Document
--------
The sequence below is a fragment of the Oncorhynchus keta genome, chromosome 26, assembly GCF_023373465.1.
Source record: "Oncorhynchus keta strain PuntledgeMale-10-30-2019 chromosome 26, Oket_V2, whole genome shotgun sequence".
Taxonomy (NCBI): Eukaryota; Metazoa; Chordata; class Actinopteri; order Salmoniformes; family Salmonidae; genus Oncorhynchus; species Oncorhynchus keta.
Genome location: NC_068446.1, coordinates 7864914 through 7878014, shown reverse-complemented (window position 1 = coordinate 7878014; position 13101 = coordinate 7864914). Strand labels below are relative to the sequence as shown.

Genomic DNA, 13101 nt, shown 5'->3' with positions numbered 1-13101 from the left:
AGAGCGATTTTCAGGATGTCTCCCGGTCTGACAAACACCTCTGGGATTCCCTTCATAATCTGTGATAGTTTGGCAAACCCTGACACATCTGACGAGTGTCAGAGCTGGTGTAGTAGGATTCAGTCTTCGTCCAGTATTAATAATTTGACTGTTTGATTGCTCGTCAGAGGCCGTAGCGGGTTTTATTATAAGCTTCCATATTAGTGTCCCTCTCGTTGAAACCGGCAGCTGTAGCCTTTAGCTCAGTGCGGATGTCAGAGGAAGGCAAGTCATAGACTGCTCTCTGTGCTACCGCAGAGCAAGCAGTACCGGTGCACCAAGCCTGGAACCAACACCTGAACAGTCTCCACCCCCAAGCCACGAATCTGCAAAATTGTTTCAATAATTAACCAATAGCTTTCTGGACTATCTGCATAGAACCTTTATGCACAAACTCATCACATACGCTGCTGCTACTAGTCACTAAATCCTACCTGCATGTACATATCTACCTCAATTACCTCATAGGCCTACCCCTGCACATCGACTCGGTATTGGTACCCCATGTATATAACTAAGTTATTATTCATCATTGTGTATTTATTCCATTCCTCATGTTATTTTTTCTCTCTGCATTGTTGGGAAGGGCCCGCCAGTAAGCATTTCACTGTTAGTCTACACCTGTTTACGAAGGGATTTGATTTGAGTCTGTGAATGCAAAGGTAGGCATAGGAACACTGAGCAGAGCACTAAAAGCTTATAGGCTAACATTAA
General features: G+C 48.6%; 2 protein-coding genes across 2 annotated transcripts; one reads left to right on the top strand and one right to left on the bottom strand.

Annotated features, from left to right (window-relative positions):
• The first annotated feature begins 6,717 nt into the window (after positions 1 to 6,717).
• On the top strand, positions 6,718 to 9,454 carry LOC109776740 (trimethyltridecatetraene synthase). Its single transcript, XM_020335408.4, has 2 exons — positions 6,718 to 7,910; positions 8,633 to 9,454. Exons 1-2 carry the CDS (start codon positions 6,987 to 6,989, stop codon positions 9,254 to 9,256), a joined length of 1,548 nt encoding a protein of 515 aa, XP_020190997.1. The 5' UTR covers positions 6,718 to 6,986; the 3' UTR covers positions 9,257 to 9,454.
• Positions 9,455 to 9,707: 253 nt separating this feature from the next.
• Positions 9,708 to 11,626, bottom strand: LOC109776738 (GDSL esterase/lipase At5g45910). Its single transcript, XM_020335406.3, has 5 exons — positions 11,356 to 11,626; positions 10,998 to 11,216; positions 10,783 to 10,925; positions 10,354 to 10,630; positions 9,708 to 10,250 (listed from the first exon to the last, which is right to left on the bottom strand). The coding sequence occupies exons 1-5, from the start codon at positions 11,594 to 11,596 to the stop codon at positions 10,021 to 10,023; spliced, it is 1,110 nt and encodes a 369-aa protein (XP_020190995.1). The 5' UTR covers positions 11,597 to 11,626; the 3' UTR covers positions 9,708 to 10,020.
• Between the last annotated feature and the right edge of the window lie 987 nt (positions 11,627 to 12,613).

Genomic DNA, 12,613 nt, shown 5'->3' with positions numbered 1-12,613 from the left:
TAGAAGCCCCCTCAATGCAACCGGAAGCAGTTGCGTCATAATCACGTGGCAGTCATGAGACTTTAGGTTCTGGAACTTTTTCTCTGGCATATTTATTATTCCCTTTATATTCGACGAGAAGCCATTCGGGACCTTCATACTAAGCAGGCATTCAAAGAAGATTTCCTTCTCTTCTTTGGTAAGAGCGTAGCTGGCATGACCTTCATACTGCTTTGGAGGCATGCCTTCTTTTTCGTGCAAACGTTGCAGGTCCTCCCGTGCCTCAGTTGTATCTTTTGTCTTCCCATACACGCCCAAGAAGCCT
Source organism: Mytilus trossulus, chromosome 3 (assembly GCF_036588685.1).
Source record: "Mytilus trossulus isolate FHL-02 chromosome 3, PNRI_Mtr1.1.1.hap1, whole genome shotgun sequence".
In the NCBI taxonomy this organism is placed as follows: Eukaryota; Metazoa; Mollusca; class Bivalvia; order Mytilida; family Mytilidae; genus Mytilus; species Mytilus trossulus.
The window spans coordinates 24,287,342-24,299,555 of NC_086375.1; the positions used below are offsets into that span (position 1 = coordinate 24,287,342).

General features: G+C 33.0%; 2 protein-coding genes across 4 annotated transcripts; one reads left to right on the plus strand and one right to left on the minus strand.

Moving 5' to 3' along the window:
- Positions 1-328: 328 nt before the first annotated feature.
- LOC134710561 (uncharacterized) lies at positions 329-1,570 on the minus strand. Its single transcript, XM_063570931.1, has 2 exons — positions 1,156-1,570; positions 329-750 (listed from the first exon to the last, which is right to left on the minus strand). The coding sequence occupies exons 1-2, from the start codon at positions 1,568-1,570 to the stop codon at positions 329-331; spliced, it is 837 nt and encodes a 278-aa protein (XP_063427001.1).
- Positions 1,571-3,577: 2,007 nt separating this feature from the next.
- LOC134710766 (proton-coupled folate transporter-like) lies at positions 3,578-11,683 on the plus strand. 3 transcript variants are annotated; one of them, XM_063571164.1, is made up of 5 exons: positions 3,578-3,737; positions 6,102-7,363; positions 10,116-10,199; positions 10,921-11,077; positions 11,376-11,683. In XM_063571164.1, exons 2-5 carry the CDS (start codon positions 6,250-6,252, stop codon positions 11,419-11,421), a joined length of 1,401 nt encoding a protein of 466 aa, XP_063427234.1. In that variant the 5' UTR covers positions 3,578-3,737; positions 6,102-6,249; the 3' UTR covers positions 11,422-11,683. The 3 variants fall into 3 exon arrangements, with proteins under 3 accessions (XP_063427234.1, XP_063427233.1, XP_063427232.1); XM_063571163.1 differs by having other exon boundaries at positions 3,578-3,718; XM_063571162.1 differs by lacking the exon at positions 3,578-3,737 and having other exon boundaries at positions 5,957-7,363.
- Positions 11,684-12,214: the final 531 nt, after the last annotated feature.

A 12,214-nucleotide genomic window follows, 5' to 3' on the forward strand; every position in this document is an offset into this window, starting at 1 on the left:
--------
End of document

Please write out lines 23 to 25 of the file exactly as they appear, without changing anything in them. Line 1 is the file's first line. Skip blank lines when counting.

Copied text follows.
- LOC134710561 (uncharacterized) lies at positions 329-1,570 on the minus strand. Its single transcript, XM_063570931.1, has 2 exons — positions 1,156-1,570; positions 329-750 (listed from the first exon to the last, which is right to left on the minus strand). The coding sequence occupies exons 1-2, from the start codon at positions 1,568-1,570 to the stop codon at positions 329-331; spliced, it is 837 nt and encodes a 278-aa protein (XP_063427001.1).
- Positions 1,571-3,577: 2,007 nt separating this feature from the next.
- LOC134710766 (proton-coupled folate transporter-like) lies at positions 3,578-11,683 on the plus strand. 3 transcript variants are annotated; one of them, XM_063571164.1, is made up of 5 exons: positions 3,578-3,737; positions 6,102-7,363; positions 10,116-10,199; positions 10,921-11,077; positions 11,376-11,683. In XM_063571164.1, exons 2-5 carry the CDS (start codon positions 6,250-6,252, stop codon positions 11,419-11,421), a joined length of 1,401 nt encoding a protein of 466 aa, XP_063427234.1. In that variant the 5' UTR covers positions 3,578-3,737; positions 6,102-6,249; the 3' UTR covers positions 11,422-11,683. The 3 variants fall into 3 exon arrangements, with proteins under 3 accessions (XP_063427234.1, XP_063427233.1, XP_063427232.1); XM_063571163.1 differs by having other exon boundaries at positions 3,578-3,718; XM_063571162.1 differs by lacking the exon at positions 3,578-3,737 and having other exon boundaries at positions 5,957-7,363.